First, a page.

Bridges was born during the middle of the Civil Rights Movement. Brown v. Board of Education was decided three months and twenty-two days before Bridges' birth. The famous court ruling declared the process of separating schools for black children and white children unconstitutional. Though the Brown v. Board of Education decision was finalized in 1954, southern states were extremely resistant to the decision that they must integrate for the six following years.
Bridges was the eldest of five children born to Abon and Lucille Bridges.
Bridges attended a segregated kindergarten in 1959.
In early 1960, Bridges was one of six black children in New Orleans to pass the test that determined whether they could go to the all-white William Frantz Elementary School.
In 1960, when Ruby was six years old, her parents responded to a request from the National Association for the Advancement of Colored People (NAACP) and volunteered her to participate in the integration of the New Orleans school system, even though her father was hesitant.
Judge J. Skelly Wright's court order for the first day of integrated schools in New Orleans on Monday, November 14, 1960, was commemorated by Norman Rockwell in the painting, The Problem We All Live With (published in Look magazine on January 14, 1964).
As soon as Bridges entered the school, white parents pulled their own children out; all the teachers except for one refused to teach while a black child was enrolled. Only one person agreed to teach Bridges and that was Barbara Henry, from Boston, Massachusetts, and for over a year Henry taught her alone, "as if she were teaching a whole class."
That first day, Bridges and her mother spent the entire day in the principal's office; the chaos of the school prevented their moving to the classroom until the second day. On the second day, however, a white student broke the boycott and entered the school when a 34-year-old Methodist minister, Lloyd Anderson Foreman, walked his five-year-old daughter Pam through the angry mob, saying, "I simply want the privilege of taking my child to school ..." A few days later, other white parents began bringing their children, and the protests began to subside.
Child psychiatrist Robert Coles volunteered to provide counseling to Bridges during her first year at Frantz. He met with her weekly in the Bridges home, later writing a children's book, The Story of Ruby Bridges, to acquaint other children with Bridges' story.
The Bridges family suffered for their decision to send her to William Frantz Elementary: her father lost his job as a gas station attendant; the grocery store the family shopped at would no longer let them shop there; her grandparents, who were sharecroppers in Mississippi, were turned off their land; and Abon and Lucille Bridges separated.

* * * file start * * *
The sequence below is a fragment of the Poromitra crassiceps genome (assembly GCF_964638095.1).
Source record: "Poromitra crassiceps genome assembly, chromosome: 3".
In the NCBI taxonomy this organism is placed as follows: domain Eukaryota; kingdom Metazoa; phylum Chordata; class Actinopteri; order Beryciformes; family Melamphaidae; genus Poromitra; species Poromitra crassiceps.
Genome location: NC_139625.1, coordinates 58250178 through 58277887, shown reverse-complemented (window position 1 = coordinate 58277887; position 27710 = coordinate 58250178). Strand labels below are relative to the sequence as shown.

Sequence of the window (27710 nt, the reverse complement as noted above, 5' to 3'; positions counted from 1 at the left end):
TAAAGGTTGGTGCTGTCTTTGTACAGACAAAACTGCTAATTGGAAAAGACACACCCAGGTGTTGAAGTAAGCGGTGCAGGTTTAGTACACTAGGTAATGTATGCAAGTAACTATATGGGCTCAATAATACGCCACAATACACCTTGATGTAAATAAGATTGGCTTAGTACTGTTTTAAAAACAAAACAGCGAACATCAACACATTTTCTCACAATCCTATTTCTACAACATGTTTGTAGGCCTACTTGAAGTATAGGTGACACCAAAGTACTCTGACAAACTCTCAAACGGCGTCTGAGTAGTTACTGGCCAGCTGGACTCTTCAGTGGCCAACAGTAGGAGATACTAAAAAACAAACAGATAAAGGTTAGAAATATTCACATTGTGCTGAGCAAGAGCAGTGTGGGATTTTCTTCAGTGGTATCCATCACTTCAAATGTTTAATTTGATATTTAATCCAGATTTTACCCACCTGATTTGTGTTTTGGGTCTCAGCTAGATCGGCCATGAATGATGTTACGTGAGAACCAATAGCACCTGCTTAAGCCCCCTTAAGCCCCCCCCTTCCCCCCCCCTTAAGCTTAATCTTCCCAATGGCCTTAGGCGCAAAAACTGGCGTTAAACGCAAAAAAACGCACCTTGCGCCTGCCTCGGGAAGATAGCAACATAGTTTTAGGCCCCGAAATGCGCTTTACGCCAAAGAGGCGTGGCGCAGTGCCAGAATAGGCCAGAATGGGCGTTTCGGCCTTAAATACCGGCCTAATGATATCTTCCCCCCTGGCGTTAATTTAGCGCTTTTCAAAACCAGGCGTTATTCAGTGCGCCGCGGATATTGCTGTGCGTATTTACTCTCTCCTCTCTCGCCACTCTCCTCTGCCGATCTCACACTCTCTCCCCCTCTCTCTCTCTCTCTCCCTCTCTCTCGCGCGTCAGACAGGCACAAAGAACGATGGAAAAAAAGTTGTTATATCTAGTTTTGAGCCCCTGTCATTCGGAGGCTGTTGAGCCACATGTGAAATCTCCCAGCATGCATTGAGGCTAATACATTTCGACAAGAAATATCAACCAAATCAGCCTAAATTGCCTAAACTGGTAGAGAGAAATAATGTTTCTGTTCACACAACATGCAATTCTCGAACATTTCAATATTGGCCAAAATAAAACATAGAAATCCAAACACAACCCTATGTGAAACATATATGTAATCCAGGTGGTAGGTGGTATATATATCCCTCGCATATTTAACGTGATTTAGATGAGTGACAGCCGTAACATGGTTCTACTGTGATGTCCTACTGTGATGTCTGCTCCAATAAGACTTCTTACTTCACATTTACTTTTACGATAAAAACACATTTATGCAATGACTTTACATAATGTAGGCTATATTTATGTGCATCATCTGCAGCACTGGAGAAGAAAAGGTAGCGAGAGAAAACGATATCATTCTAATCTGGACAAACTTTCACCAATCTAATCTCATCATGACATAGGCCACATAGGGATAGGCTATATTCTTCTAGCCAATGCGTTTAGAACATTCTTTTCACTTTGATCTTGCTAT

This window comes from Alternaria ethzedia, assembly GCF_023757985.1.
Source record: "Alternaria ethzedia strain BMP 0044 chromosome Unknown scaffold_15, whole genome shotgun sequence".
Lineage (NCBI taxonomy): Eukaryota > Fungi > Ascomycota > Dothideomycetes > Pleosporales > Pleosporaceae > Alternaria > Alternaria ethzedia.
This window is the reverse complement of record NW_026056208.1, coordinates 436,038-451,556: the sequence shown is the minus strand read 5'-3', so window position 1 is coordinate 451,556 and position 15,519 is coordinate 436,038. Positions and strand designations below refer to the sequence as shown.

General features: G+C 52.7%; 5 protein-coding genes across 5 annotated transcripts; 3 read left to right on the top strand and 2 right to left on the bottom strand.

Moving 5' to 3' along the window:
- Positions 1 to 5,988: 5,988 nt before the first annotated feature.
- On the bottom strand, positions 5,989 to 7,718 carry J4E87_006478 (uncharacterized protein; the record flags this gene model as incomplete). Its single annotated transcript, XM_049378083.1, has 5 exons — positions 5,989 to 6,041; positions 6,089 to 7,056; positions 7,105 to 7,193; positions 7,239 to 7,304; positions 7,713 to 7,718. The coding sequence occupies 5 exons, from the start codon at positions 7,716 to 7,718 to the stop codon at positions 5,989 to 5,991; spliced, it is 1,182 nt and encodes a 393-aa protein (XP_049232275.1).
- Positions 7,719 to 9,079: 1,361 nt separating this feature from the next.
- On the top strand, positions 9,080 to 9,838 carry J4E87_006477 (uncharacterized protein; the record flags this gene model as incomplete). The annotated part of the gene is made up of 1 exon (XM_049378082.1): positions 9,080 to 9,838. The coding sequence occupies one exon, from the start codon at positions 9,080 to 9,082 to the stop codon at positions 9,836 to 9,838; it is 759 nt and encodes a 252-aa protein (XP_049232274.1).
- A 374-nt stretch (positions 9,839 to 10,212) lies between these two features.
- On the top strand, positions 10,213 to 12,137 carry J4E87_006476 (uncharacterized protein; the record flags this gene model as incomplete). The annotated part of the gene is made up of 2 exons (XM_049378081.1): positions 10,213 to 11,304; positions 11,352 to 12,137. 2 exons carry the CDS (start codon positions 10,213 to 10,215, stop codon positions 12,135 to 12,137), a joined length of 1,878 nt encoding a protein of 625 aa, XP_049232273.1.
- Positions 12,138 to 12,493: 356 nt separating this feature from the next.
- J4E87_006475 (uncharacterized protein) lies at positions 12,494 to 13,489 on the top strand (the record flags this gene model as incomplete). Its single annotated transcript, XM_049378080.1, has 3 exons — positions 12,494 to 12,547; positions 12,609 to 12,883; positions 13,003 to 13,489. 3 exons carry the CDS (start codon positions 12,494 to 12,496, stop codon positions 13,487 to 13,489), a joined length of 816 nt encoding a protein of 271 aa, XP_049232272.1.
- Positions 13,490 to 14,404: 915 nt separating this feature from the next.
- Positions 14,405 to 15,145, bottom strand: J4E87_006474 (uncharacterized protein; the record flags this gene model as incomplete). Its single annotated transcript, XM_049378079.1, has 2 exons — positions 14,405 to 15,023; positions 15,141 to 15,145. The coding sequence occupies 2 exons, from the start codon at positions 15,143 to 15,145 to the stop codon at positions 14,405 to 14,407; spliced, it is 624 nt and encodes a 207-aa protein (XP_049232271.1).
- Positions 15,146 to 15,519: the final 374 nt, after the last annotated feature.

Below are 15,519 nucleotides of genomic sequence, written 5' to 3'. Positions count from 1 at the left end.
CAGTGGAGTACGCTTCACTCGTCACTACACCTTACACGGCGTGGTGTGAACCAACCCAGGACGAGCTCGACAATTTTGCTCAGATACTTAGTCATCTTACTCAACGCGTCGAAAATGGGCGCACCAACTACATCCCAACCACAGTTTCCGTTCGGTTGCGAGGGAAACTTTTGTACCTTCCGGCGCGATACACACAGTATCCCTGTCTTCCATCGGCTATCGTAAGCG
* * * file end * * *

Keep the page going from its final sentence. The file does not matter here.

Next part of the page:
In September 1995, Bridges and Robert Coles were awarded honorary degrees from Connecticut College and appeared together in public for the first time to accept the awards.
Her childhood struggle at William Frantz Elementary School was portrayed in the 1998 made-for-TV movie Ruby Bridges. The young Bridges was portrayed by actress Chaz Monet, and the movie also featured Lela Rochon as Bridges' mother, Lucille "Lucy" Bridges; Michael Beach as Bridges' father, Abon Bridges; Penelope Ann Miller as Bridges' teacher, Mrs. Henry; and Kevin Pollak as Dr. Robert Coles.
After graduating from a desegregated high school, she worked as a travel agent for 15 years and later became a full-time parent. She is now chair of the Ruby Bridges Foundation, which she formed in 1999 to promote "the values of tolerance, respect, and appreciation of all differences". Describing the mission of the group, she says, "racism is a grown-up disease and we must stop using our children to spread it."
Bridges' Through My Eyes won the Carter G. Woodson Book Award in 2000.
Bridges, now Ruby Bridges Hall, still lives in New Orleans with her husband, Malcolm Hall, and their four sons.
On January 8, 2001, Bridges was awarded the Presidential Citizens Medal by President Bill Clinton.
Like hundreds of thousands of others in the greater New Orleans area, Bridges lost her home (in Eastern New Orleans) to catastrophic flooding from the failure of the levee system during Hurricane Katrina in 2005. Hurricane Katrina also greatly damaged William Frantz Elementary School, and Bridges played a significant role in fighting for the school to remain open.
The Alameda Unified School District in California named a new elementary school for Bridges in October 2006, and issued a proclamation in her honor.
In November 2007, the Children's Museum of Indianapolis unveiled a new permanent exhibit documenting her life, along with the lives of Anne Frank and Ryan White. The exhibit, called "The Power of Children: Making a Difference", cost $6 million to install and includes an authentic re-creation of Bridges' first grade classroom.
In 2010, Bridges had a 50th-year reunion at William Frantz Elementary with Pam Foreman Testroet, who had been, at the age of five, the first white child to break the boycott that ensued from Bridges' attendance at that school.
On July 15, 2011, Bridges met with President Barack Obama at the White House, and while viewing the Norman Rockwell painting of her on display he told her, "I think it's fair to say that if it hadn't been for you guys, I might not be here and we wouldn't be looking at this together".
On May 19, 2012, Bridges received an Honorary Degree from Tulane University at the annual graduation ceremony at the Superdome.
In 2014, a statue of Bridges was unveiled in the courtyard of William Frantz Elementary School.